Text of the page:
The "stock" logic objects, External Methods and Script (Python) objects are written in the syntax of the Python scripting language. Python is a general-purpose programming language. You are encouraged to read the Python Tutorial in order to understand the syntax and semantics of the example Script (Python) objects and External Methods shown throughout this chapter and throughout this book.

One important Python feature that must be mentioned here, however: Python uses whitespace in the form of indentation to denote block structure. Where other languages, such as C, Perl, and PHP might use "curly braces" to express a block of code, Python determines code blocks by examining the indentation of your code text. If you're used to other programming languages, this may take some "getting-used-to" (typically consisting of a few hours of unsavory spoken language ;-). If you have problems saving or executing Script or External Method objects, make sure to check your Script's indentation.

Script (Python) Objects

Script (Python) objects are one kind of logic object. Note that the torturous form of their name (as opposed to "Python Script") is unfortunate: a legal issue prevents Zope Corporation from naming them "Python Scripts", but most folks at Zope Corporation and in the Zope community refer to them in conversation as just that.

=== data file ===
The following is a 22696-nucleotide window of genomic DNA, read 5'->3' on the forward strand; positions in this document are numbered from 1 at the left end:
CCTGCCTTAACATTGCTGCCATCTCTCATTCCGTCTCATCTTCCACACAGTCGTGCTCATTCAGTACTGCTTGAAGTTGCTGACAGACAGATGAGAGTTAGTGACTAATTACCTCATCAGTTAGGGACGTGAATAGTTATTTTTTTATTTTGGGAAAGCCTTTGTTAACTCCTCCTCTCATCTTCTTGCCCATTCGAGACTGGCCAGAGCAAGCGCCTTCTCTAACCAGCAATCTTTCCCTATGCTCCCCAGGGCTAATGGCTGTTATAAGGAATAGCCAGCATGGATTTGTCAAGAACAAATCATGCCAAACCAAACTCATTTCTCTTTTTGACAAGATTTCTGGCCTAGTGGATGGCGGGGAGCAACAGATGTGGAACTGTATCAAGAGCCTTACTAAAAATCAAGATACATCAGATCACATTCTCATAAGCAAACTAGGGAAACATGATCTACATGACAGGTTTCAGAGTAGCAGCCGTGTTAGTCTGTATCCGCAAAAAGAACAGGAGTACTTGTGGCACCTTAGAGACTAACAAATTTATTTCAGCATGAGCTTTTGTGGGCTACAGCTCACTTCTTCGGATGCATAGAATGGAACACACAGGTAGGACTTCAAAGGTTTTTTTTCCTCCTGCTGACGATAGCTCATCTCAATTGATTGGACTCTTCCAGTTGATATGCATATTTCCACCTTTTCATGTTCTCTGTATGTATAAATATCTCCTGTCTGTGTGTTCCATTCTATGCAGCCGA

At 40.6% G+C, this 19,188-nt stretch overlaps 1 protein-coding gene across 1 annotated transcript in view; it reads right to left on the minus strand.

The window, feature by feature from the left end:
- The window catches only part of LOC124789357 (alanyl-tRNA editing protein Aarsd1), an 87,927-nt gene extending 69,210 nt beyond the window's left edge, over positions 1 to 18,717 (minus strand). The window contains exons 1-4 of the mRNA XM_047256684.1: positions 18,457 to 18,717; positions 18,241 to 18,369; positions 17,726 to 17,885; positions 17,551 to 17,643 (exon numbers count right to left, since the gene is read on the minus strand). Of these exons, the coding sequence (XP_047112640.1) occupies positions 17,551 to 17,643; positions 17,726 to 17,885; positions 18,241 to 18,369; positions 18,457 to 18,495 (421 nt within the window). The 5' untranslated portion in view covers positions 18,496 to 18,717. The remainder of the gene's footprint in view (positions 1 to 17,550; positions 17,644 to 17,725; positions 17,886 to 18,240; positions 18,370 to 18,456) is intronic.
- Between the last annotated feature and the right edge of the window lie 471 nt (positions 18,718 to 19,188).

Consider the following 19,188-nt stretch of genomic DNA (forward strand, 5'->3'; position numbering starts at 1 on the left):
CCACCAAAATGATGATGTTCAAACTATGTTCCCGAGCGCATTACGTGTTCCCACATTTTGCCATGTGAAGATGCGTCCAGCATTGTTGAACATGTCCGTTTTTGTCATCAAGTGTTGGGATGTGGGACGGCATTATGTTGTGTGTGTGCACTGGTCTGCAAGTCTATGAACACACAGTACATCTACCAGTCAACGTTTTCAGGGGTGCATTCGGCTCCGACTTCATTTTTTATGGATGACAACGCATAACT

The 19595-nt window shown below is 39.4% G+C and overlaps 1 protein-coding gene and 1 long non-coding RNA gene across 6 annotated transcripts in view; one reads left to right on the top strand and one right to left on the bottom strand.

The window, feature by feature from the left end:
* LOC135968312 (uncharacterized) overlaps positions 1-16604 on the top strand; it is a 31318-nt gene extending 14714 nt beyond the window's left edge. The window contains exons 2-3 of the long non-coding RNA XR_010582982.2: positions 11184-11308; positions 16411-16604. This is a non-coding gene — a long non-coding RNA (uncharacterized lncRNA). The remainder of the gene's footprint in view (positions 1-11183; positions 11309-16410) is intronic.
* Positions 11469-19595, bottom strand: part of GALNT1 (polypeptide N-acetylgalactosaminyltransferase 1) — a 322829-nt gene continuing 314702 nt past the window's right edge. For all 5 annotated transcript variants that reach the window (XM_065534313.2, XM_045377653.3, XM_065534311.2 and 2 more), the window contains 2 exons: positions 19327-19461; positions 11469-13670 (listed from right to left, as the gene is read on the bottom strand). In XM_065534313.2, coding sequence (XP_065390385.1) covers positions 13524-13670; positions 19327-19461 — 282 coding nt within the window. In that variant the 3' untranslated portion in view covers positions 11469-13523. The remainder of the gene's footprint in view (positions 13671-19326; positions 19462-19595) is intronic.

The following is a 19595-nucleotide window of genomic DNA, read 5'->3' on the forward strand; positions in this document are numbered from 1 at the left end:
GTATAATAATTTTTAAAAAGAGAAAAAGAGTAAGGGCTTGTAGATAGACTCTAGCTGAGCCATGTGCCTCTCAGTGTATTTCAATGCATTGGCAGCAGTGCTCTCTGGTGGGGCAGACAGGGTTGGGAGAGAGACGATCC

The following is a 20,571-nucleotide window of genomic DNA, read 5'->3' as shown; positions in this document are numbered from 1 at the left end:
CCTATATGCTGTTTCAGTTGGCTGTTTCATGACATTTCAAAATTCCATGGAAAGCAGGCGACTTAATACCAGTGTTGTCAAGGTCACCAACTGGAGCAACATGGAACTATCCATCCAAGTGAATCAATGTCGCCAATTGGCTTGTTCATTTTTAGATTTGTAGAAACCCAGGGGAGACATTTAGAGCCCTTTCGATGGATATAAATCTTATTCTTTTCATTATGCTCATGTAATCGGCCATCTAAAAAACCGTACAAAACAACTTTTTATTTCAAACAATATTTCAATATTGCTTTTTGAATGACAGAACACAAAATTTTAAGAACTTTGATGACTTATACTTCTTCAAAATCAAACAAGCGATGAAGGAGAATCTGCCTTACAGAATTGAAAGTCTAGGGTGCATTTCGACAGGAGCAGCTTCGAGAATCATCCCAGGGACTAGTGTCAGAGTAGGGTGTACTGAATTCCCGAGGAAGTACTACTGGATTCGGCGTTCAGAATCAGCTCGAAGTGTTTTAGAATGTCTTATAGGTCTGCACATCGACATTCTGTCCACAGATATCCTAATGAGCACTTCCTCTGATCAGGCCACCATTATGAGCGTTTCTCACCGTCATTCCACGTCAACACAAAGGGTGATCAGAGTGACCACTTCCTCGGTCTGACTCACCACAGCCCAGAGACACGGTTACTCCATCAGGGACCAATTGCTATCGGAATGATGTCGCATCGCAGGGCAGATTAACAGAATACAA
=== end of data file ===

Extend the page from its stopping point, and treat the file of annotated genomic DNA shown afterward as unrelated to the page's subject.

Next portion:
Script (Python) objects are "security-constrained" web-editable pieces of code that are written in a subset of the Python scripting language. Not all Python code is executable via a Script (Python) object. Script (Python) objects are constrained by Zope's security policy, which means, for the most part, that they are unable to import all but a set of restricted Python "modules", and they cannot directly access files on your filesystem. This is actually a "feature", as it allows site administrators to safely delegate the ability to create logic in Python to "untrusted" or "semi-trusted" users. For more information about Zope's security features, see Users and Security.

Creating A Script (Python)

Enter the Sales folder you created earlier by clicking on it, then select Script (Python) from the Add list. The add form for the object will be displayed. Specify the id "SalesScript" and click Add. You will see an entry in the Sales folder Content view representing the "SalesScript" Script (Python) object. Its content is standard "boilerplate" text at this point.

Editing A Script (Python)